Displaying the most recent of 471 posts written by

Iddo

A non-post about Craig Venter’s new bug

In case you have been vacationing in a parallel universe in the past two days, you should have heard about the new synthetic bacterium created at the J Craig Venter Institute. In a nutshell, the scientific team synthesized an artificial chromosome of the bacterium Mycoplasma mycoides and transferred it to another bacterium, Mycoplasma capricolum. The […]

There is a little bit of Neanderthal in many of us

Big party at Science journal today, with the publication of a comprehensive draft Neanderthal genome. (Free access, nice going Science). Actually, it is a partially assembled draft of 60% of the total genome, but 60% of the genome from a human that was last seen on Earth 28,000 years ago is quite an achievement. The […]

Comparative Functional Genomics: Penguin vs. Bacterium

No, not the flesh-blood-and-feathers penguin, but rather Tux, the beloved mascot of the Linux operating system. Compared with Escherichia coli, the model organism of choice for microbiologists. We refer to DNA as “the book of life”; some geeks refer to it as the “operating system of life”. Just like in a computer’s operating system, DNA […]

Combrex: Computational Bridge to Experiments

Combrex is an exciting new project at Boston University to bridge computational and experimental techniques to functionally annotate proteins. They are hiring, see below: JOB POST We are seeking to hire a creative computational scientist for a transformative project: COMBREX: A Computational Bridge to Experiments. The work will involve building a novel resource that combines […]

Well, color me surprised

Nature is colorful. And the family of pigments that is mostly responsible for these colors are carotenoids. Carotenoids  make the apples and tomatoes red, the lemons and grapefruit yellow, the pumpkins oranges and, yes carrots, (from which their name is derived), orange. Carotenoids also make flamingos and salmon pink, and color the puffin’s bill orange. […]

Nature by numbers

Beautiful video showing the mathematical beauty of nature, or the natural beauty of math. Here’s what I managed to figure out: 0:08-0:44 – Fibonacci sequence 0:45-1:40 – The Golden Ratio 2:40 – Delauney triangulations leading to Voronoi diagrams (2:56 and to the end)

New poll: would you make your genome public?

Would you have your genome sequenced for free?  Conditions: you must license it for all use; a liberal CC-no attribution-like license which allows for commercial use as well. Also, your genome will be made public with many personal data  such as age, height, sex, weight, ethnicity, personal status (we want to find the “money making […]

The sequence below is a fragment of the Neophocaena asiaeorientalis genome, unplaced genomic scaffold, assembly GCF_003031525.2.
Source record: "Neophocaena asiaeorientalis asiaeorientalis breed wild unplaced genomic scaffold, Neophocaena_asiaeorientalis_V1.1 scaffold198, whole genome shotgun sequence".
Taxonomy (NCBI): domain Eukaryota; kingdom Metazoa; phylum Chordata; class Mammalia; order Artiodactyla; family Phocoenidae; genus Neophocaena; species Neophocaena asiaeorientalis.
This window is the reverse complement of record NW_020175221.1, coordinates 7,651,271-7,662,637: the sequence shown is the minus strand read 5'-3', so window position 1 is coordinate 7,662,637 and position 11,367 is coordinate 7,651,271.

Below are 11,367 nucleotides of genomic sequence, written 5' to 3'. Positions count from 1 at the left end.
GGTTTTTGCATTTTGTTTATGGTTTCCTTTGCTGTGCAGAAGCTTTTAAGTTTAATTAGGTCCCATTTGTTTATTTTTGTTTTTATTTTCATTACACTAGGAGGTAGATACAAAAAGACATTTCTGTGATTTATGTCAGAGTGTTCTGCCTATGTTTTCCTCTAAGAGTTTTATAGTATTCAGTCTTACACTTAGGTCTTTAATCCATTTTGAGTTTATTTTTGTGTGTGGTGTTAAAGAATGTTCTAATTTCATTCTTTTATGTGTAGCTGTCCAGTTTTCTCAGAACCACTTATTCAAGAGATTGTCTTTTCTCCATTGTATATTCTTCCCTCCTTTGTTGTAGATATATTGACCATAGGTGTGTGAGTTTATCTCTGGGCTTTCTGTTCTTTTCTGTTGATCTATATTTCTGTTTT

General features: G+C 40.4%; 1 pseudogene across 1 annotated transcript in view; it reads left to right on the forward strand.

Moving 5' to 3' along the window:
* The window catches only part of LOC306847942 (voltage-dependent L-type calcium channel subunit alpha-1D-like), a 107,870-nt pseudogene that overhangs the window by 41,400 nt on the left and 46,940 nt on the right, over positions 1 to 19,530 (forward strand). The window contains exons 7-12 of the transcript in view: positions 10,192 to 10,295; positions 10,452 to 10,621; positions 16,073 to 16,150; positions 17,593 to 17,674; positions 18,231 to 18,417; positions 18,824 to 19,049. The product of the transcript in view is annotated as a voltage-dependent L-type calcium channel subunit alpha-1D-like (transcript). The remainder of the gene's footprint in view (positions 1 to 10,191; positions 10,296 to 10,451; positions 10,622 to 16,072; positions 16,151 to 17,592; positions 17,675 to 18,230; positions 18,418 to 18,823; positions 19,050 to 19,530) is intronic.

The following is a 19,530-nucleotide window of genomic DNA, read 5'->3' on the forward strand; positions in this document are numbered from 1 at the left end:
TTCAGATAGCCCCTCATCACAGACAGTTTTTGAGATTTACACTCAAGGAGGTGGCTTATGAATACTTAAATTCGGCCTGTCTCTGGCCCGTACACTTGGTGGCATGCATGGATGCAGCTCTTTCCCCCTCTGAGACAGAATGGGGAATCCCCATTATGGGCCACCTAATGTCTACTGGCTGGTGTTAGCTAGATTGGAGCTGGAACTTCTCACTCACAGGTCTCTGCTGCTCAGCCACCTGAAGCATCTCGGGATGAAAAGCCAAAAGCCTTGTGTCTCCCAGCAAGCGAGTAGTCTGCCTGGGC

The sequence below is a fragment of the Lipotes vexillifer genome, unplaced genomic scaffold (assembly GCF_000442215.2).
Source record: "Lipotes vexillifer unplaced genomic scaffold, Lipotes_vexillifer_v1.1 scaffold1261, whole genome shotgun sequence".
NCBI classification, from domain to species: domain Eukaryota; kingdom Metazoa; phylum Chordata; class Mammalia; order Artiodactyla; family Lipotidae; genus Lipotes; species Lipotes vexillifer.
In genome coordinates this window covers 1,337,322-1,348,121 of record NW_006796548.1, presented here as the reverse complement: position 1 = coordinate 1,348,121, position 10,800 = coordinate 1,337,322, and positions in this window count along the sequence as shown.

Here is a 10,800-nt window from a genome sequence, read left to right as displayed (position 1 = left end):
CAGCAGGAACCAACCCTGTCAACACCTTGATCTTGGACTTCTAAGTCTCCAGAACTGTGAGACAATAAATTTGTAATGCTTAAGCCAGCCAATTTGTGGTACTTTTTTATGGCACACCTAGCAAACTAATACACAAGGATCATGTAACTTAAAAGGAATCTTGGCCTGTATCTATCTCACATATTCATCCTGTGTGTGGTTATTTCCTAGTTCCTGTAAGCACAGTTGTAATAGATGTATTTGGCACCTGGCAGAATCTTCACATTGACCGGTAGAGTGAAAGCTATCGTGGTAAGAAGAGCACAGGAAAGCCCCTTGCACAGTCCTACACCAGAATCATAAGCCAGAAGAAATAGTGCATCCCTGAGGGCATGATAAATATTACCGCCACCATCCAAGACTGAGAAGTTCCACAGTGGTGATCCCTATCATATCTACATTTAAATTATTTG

Pixels

For old-school geeks who spent the better time of their childhood prefecting their Space Invaders and Donkey Kong skills. A NYC disaster movie meets… well, something. Hat tip to Mickey.

Obesity: the role of the immune system

Obesity is one symptom of several, which together constitute what is now termed metabolic syndrome. Morbid obesity is also associated with a host of other symptoms including high blood sugar, high blood lipids, insulin resistance  and liver disorders. The root causes of which are traced back to excessive food consumption, reduced physical activity and in […]

Colbert on Gene Patents

Recently, a judge in Federal District Court in Manhattan ruled that Myriad’s patents on BRCA1 and BRCA2 genes were invalid, being a “products of the law nature” and could be patented no more than, say, mount Everest. These two genes are associated with breast and ovarian cancer, and are used in testing for susceptibility to […]

AMOS on Ubuntu

AMOS is a suite of genome assembly and editing software. It includes assemblers, validation, visualization, and scaffolding tools.  I have been having some issues installing AMOS on Ubuntu  9.10.  Specifically, Ubuntu 9.10 has gcc 4.4, which breaks the compilation of the AMOS release version. However, the development version has been fixed to accommodate that. If […]

Peer review: the neverending story

It seems like there is no institution that is more criticized in science than that of the peer-review system — an no one that is less mutable. While published paper evaluation metrics are being  revised (such as the recently introduced PLoS article level metrics, or the Australian National Health and Medical Research Council abandonment of […]

I never metagenomics I didn’t like

“Let another man praise thee, and not thine own mouth; a stranger, and not thine own lips.” — Proverbs 27:2 “What-ever” —  Me In PLoS Computational Biology this week, a trio of researchers provides a review of the challenges that metagenomics might ― and already do ― pose for bioinformaticians. The authors refer to metagenomic […]

M3 / Biosharing Meeting

A promising meeting you may want to attend. Full disclosure: I’m in the program committee for this one. ISMB SIG CALL FOR ABSTRACTS AND POSTERS – Deadline April 30 Metagenomics, Metadata and Meta-analysis / Biosharing A Special Interest Group (SIG) organized by the Genomic Standards Consortium (http://gensc.org) at ISMB 2010 on July 9-10, 2010 in […]

Paweł Szczęsny in TEDx Warsaw

Pawel on Open Science. Full disclosure: I consider sharing an office with this guy for over a year to be one of the best experiences of my postdoc.